Got together with some PortlandFood folks today for brunch and a chocolates tasting. (Tried chocolates from Pix, Sahagun, John DePaula, Hot Chefs, and Alma.) Finally got to try Simpatica.
The menu changes often. There's a good range of dishes, from french toast with orange maple syrup, chantilly cream, and bacon or potatoes for $9, to crepes with butternut squash, chard, bacon, and salad for $8, to a cubano sandwich with coppa, manchego, sweet pickles, and mustard for $8. There was only one item over $10, the house smoked, dry-aged ribeye with eggs, potatoes, and biscuit for $11. (Seems like an excellent price for that and I almost got it.)
I got the philly cheesesteak ($10) and a side of boudin blanc ($4). My wife got the fried chicken and waffles ($10).
The philly cheesesteak came on a large (probably) ciabatta roll with a spinach side salad -- thin slices of tender, moist steak stuffed into the bread as a creamy mess with sauteed mushrooms and green peppers. It was adequately seasoned and enjoyable. I would like a little more cheese, but given the flavor, that's a quibble. The sausage was good, too, a nice balance of flavorful spices yet still quite meaty. It was griddled until crusted brown but still moist inside.
The waffles were terrific. Light and moist inside, with a delicate texture, but still crisped and golden brown on the outside. They were topped with a very nice syrup with dried fruit. Sweet, but somehow not cloying, perhaps because of the complexity of the sweetness. The chicken was more of a mixed bag. The breading was a little burnt. I'm not brown-bits averse, but this was too much. I think it's deep-fried, not pan-fried, because it was fairly evenly burnt. (See picture below.) The wing was still very juicy. The breast piece was fine, but not as juicy as it could be. It's not an entirely traditional fried chicken. I didn't taste a buttermilk tang, but instead it had a distinct curry flavor. I'd be willing to give it another try if I knew that the darkness of the frying was an aberration, but another person at our table got it as well, and it looked similar. I sat at the other end, though, so I didn't ask how his tasted.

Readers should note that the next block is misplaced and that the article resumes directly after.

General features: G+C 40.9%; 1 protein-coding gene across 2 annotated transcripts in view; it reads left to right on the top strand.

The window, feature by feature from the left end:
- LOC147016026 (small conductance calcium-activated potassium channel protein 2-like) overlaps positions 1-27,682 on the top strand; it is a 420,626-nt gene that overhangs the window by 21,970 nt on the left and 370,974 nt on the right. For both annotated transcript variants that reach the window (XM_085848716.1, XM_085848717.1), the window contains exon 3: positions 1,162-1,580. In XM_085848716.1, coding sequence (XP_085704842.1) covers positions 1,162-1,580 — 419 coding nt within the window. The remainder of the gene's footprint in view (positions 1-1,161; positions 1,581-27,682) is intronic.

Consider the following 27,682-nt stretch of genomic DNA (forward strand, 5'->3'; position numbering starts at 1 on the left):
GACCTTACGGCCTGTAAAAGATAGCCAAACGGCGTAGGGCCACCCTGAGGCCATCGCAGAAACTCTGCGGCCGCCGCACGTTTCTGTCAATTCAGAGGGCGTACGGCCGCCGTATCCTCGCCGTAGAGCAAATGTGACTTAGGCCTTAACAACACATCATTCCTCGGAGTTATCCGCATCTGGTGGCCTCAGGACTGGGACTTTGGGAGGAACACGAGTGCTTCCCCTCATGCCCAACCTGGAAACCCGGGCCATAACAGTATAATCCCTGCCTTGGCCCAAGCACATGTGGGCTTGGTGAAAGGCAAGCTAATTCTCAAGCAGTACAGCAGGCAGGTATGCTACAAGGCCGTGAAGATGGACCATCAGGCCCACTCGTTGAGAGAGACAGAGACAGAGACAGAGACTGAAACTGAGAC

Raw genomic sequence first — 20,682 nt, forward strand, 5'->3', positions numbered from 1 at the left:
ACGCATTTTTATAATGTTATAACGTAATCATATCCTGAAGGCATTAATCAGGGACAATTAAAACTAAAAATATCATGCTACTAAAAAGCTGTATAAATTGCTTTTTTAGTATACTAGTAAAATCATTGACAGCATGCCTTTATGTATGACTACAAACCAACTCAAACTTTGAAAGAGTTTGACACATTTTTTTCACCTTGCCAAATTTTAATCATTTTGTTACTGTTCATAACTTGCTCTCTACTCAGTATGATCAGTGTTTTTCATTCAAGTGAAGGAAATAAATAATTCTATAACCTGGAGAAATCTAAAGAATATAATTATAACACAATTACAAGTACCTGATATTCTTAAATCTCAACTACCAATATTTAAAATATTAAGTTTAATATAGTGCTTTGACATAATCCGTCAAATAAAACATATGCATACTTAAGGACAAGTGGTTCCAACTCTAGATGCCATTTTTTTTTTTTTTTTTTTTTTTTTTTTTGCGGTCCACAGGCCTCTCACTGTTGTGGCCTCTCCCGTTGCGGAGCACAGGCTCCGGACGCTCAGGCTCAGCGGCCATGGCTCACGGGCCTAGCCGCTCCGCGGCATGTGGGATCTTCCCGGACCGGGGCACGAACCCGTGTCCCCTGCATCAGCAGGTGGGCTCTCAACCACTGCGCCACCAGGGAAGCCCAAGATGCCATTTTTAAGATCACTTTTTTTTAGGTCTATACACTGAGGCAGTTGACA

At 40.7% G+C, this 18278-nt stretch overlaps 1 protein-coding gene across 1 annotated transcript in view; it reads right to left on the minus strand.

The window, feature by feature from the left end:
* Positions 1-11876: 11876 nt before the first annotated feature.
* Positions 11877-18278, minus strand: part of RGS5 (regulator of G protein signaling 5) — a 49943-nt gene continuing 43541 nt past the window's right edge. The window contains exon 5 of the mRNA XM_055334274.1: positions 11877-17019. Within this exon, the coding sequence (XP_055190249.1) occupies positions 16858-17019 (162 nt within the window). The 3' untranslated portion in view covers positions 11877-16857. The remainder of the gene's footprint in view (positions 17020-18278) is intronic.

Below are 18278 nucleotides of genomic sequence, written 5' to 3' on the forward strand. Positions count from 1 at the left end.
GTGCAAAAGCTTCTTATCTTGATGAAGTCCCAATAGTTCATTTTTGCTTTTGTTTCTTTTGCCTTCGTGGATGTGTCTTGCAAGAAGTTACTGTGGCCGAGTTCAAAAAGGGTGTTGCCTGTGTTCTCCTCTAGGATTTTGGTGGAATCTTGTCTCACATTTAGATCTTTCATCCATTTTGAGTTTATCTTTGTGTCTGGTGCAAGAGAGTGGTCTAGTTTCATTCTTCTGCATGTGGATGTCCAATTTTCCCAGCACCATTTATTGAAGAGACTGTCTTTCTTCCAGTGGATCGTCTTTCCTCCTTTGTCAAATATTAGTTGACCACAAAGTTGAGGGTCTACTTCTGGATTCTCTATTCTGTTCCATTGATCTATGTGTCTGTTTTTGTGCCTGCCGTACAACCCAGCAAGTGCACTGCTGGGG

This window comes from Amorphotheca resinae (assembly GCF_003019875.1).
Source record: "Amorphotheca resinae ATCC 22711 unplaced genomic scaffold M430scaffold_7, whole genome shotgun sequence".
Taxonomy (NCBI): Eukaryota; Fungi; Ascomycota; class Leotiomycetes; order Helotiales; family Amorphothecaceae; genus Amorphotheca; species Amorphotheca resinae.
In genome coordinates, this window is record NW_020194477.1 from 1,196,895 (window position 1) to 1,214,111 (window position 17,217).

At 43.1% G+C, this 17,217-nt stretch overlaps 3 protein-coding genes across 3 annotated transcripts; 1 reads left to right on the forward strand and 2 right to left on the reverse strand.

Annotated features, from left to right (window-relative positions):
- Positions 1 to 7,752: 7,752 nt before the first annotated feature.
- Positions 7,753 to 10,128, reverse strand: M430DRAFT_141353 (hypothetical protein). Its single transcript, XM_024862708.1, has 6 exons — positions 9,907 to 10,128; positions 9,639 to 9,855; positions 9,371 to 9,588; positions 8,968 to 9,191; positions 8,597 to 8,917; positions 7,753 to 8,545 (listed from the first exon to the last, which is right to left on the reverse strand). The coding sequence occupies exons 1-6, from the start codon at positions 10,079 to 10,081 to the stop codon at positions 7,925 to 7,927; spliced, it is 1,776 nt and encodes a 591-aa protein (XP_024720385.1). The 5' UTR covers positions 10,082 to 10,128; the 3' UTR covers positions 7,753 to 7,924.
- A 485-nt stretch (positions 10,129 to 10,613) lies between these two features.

Overall a good meal. A couple of the other dishes around me looked pretty good, too, including the biscuits of gravy (which I took a picture of) and the cubano sandwich; and those who tried them seemed to enjoy them. The Jerusalem artichoke and roasted red onion frittata, though, didn't look that frittata-ish and seemed small for primarily an egg and starch dish.
I expected the room to be bigger. They've fixed it up nice, though, and there's even natural light flowing in. By the time we left, though, there was a pretty good line. (They take reservations for groups of 8 or more, now.) I'd suggest getting there before 10am.
828 SE Ash
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